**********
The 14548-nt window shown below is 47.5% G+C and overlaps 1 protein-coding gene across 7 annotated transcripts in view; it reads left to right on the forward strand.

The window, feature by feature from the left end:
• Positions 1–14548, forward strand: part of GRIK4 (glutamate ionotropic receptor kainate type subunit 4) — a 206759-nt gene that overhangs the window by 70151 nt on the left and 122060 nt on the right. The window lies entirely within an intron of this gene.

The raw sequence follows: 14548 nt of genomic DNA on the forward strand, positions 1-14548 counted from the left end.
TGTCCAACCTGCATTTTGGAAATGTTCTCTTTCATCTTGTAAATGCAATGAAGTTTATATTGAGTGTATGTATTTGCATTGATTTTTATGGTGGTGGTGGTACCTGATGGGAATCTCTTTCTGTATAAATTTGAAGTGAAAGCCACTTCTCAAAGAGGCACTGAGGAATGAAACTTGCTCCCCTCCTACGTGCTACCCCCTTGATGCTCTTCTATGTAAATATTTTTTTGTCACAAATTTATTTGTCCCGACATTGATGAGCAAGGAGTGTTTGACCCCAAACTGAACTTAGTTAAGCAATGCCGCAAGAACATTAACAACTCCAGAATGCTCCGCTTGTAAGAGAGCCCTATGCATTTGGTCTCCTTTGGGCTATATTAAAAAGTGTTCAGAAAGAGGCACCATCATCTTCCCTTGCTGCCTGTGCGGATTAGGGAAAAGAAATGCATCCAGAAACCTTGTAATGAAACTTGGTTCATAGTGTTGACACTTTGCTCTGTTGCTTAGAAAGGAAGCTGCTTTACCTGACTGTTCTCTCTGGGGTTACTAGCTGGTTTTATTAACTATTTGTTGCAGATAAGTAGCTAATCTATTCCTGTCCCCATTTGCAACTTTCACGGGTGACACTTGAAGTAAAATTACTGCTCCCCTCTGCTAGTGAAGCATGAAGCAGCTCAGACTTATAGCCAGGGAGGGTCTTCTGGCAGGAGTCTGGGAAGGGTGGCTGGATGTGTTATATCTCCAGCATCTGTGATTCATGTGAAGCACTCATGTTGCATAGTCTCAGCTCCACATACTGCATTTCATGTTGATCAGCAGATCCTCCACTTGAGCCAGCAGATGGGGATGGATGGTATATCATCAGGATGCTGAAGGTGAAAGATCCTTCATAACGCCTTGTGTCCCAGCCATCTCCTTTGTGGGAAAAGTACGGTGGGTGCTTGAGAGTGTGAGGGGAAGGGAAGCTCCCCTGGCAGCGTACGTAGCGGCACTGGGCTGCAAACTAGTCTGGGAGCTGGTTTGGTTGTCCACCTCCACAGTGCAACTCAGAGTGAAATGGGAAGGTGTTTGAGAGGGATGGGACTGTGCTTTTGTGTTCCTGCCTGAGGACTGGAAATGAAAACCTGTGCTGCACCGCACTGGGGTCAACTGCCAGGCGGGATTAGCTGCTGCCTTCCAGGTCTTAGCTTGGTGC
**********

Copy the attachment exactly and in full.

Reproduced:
The 14548-nt window shown below is 47.5% G+C and overlaps 1 protein-coding gene across 7 annotated transcripts in view; it reads left to right on the forward strand.

The window, feature by feature from the left end:
• Positions 1–14548, forward strand: part of GRIK4 (glutamate ionotropic receptor kainate type subunit 4) — a 206759-nt gene that overhangs the window by 70151 nt on the left and 122060 nt on the right. The window lies entirely within an intron of this gene.

The raw sequence follows: 14548 nt of genomic DNA on the forward strand, positions 1-14548 counted from the left end.
TGTCCAACCTGCATTTTGGAAATGTTCTCTTTCATCTTGTAAATGCAATGAAGTTTATATTGAGTGTATGTATTTGCATTGATTTTTATGGTGGTGGTGGTACCTGATGGGAATCTCTTTCTGTATAAATTTGAAGTGAAAGCCACTTCTCAAAGAGGCACTGAGGAATGAAACTTGCTCCCCTCCTACGTGCTACCCCCTTGATGCTCTTCTATGTAAATATTTTTTTGTCACAAATTTATTTGTCCCGACATTGATGAGCAAGGAGTGTTTGACCCCAAACTGAACTTAGTTAAGCAATGCCGCAAGAACATTAACAACTCCAGAATGCTCCGCTTGTAAGAGAGCCCTATGCATTTGGTCTCCTTTGGGCTATATTAAAAAGTGTTCAGAAAGAGGCACCATCATCTTCCCTTGCTGCCTGTGCGGATTAGGGAAAAGAAATGCATCCAGAAACCTTGTAATGAAACTTGGTTCATAGTGTTGACACTTTGCTCTGTTGCTTAGAAAGGAAGCTGCTTTACCTGACTGTTCTCTCTGGGGTTACTAGCTGGTTTTATTAACTATTTGTTGCAGATAAGTAGCTAATCTATTCCTGTCCCCATTTGCAACTTTCACGGGTGACACTTGAAGTAAAATTACTGCTCCCCTCTGCTAGTGAAGCATGAAGCAGCTCAGACTTATAGCCAGGGAGGGTCTTCTGGCAGGAGTCTGGGAAGGGTGGCTGGATGTGTTATATCTCCAGCATCTGTGATTCATGTGAAGCACTCATGTTGCATAGTCTCAGCTCCACATACTGCATTTCATGTTGATCAGCAGATCCTCCACTTGAGCCAGCAGATGGGGATGGATGGTATATCATCAGGATGCTGAAGGTGAAAGATCCTTCATAACGCCTTGTGTCCCAGCCATCTCCTTTGTGGGAAAAGTACGGTGGGTGCTTGAGAGTGTGAGGGGAAGGGAAGCTCCCCTGGCAGCGTACGTAGCGGCACTGGGCTGCAAACTAGTCTGGGAGCTGGTTTGGTTGTCCACCTCCACAGTGCAACTCAGAGTGAAATGGGAAGGTGTTTGAGAGGGATGGGACTGTGCTTTTGTGTTCCTGCCTGAGGACTGGAAATGAAAACCTGTGCTGCACCGCACTGGGGTCAACTGCCAGGCGGGATTAGCTGCTGCCTTCCAGGTCTTAGCTTGGTGC